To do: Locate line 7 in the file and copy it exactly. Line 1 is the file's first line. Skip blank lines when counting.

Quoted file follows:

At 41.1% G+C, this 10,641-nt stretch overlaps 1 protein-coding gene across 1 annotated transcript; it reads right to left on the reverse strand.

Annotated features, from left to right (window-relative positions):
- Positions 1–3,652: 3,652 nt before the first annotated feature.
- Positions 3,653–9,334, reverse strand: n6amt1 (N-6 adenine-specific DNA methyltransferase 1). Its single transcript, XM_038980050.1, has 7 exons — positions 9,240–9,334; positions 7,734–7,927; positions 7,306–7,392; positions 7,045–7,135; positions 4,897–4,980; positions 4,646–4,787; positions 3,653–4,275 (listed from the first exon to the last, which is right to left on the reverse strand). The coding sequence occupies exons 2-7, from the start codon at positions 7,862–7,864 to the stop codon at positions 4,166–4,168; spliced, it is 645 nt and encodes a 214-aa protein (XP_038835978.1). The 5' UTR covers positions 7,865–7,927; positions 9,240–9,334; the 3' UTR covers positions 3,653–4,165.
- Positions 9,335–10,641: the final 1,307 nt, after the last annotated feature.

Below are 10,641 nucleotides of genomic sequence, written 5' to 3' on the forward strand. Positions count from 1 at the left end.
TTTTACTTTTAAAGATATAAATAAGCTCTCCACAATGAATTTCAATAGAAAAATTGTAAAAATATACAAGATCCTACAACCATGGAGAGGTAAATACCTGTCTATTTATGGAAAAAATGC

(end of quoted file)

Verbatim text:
TTTTACTTTTAAAGATATAAATAAGCTCTCCACAATGAATTTCAATAGAAAAATTGTAAAAATATACAAGATCCTACAACCATGGAGAGGTAAATACCTGTCTATTTATGGAAAAAATGC